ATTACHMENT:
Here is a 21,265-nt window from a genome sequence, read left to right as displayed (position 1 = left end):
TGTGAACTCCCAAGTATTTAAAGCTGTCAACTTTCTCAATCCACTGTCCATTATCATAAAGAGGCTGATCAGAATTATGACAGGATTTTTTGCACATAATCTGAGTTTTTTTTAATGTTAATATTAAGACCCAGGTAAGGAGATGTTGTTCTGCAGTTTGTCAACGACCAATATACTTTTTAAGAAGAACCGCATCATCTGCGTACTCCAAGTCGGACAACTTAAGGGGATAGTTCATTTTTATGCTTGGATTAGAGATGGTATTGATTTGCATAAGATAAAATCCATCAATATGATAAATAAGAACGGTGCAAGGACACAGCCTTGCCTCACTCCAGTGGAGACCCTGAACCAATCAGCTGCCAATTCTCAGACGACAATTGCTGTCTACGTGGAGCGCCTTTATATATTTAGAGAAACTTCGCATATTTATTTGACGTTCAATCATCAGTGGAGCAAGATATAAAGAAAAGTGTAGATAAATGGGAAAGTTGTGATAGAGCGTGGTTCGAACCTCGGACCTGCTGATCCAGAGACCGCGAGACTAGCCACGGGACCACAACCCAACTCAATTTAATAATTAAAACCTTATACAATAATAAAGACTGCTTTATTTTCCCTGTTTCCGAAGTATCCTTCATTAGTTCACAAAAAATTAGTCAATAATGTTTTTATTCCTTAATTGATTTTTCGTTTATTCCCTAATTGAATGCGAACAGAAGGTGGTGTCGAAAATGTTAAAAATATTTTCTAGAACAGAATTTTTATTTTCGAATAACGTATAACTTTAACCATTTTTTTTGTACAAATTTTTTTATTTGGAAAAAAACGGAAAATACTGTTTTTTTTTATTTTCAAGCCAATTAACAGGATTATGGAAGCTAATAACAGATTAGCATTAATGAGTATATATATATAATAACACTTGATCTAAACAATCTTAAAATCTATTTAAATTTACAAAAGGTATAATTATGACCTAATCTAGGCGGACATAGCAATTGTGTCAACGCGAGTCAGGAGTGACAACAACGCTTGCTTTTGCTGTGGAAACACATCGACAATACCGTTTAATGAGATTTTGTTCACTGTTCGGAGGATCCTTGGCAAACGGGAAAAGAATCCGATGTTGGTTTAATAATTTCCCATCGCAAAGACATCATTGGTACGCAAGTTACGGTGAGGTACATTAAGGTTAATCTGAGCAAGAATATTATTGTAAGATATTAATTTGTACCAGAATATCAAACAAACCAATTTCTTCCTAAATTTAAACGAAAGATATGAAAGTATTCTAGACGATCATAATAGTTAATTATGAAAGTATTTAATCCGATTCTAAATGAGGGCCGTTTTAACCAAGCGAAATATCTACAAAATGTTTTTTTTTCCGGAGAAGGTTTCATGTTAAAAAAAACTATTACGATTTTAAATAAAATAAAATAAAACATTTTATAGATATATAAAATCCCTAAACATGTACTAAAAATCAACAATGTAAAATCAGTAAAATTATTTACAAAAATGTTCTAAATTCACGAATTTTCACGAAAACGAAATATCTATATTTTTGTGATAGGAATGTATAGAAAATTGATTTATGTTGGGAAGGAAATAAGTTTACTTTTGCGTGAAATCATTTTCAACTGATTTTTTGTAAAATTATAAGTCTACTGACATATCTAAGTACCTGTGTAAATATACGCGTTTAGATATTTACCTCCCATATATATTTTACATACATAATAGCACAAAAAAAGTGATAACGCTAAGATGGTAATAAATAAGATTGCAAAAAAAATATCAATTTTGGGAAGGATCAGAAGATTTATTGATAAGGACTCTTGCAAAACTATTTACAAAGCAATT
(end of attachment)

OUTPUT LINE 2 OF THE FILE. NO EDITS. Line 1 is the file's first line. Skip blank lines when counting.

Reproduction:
TGTGAACTCCCAAGTATTTAAAGCTGTCAACTTTCTCAATCCACTGTCCATTATCATAAAGAGGCTGATCAGAATTATGACAGGATTTTTTGCACATAATCTGAGTTTTTTTTAATGTTAATATTAAGACCCAGGTAAGGAGATGTTGTTCTGCAGTTTGTCAACGACCAATATACTTTTTAAGAAGAACCGCATCATCTGCGTACTCCAAGTCGGACAACTTAAGGGGATAGTTCATTTTTATGCTTGGATTAGAGATGGTATTGATTTGCATAAGATAAAATCCATCAATATGATAAATAAGAACGGTGCAAGGACACAGCCTTGCCTCACTCCAGTGGAGACCCTGAACCAATCAGCTGCCAATTCTCAGACGACAATTGCTGTCTACGTGGAGCGCCTTTATATATTTAGAGAAACTTCGCATATTTATTTGACGTTCAATCATCAGTGGAGCAAGATATAAAGAAAAGTGTAGATAAATGGGAAAGTTGTGATAGAGCGTGGTTCGAACCTCGGACCTGCTGATCCAGAGACCGCGAGACTAGCCACGGGACCACAACCCAACTCAATTTAATAATTAAAACCTTATACAATAATAAAGACTGCTTTATTTTCCCTGTTTCCGAAGTATCCTTCATTAGTTCACAAAAAATTAGTCAATAATGTTTTTATTCCTTAATTGATTTTTCGTTTATTCCCTAATTGAATGCGAACAGAAGGTGGTGTCGAAAATGTTAAAAATATTTTCTAGAACAGAATTTTTATTTTCGAATAACGTATAACTTTAACCATTTTTTTTGTACAAATTTTTTTATTTGGAAAAAAACGGAAAATACTGTTTTTTTTTATTTTCAAGCCAATTAACAGGATTATGGAAGCTAATAACAGATTAGCATTAATGAGTATATATATATAATAACACTTGATCTAAACAATCTTAAAATCTATTTAAATTTACAAAAGGTATAATTATGACCTAATCTAGGCGGACATAGCAATTGTGTCAACGCGAGTCAGGAGTGACAACAACGCTTGCTTTTGCTGTGGAAACACATCGACAATACCGTTTAATGAGATTTTGTTCACTGTTCGGAGGATCCTTGGCAAACGGGAAAAGAATCCGATGTTGGTTTAATAATTTCCCATCGCAAAGACATCATTGGTACGCAAGTTACGGTGAGGTACATTAAGGTTAATCTGAGCAAGAATATTATTGTAAGATATTAATTTGTACCAGAATATCAAACAAACCAATTTCTTCCTAAATTTAAACGAAAGATATGAAAGTATTCTAGACGATCATAATAGTTAATTATGAAAGTATTTAATCCGATTCTAAATGAGGGCCGTTTTAACCAAGCGAAATATCTACAAAATGTTTTTTTTTCCGGAGAAGGTTTCATGTTAAAAAAAACTATTACGATTTTAAATAAAATAAAATAAAACATTTTATAGATATATAAAATCCCTAAACATGTACTAAAAATCAACAATGTAAAATCAGTAAAATTATTTACAAAAATGTTCTAAATTCACGAATTTTCACGAAAACGAAATATCTATATTTTTGTGATAGGAATGTATAGAAAATTGATTTATGTTGGGAAGGAAATAAGTTTACTTTTGCGTGAAATCATTTTCAACTGATTTTTTGTAAAATTATAAGTCTACTGACATATCTAAGTACCTGTGTAAATATACGCGTTTAGATATTTACCTCCCATATATATTTTACATACATAATAGCACAAAAAAAGTGATAACGCTAAGATGGTAATAAATAAGATTGCAAAAAAAATATCAATTTTGGGAAGGATCAGAAGATTTATTGATAAGGACTCTTGCAAAACTATTTACAAAGCAATT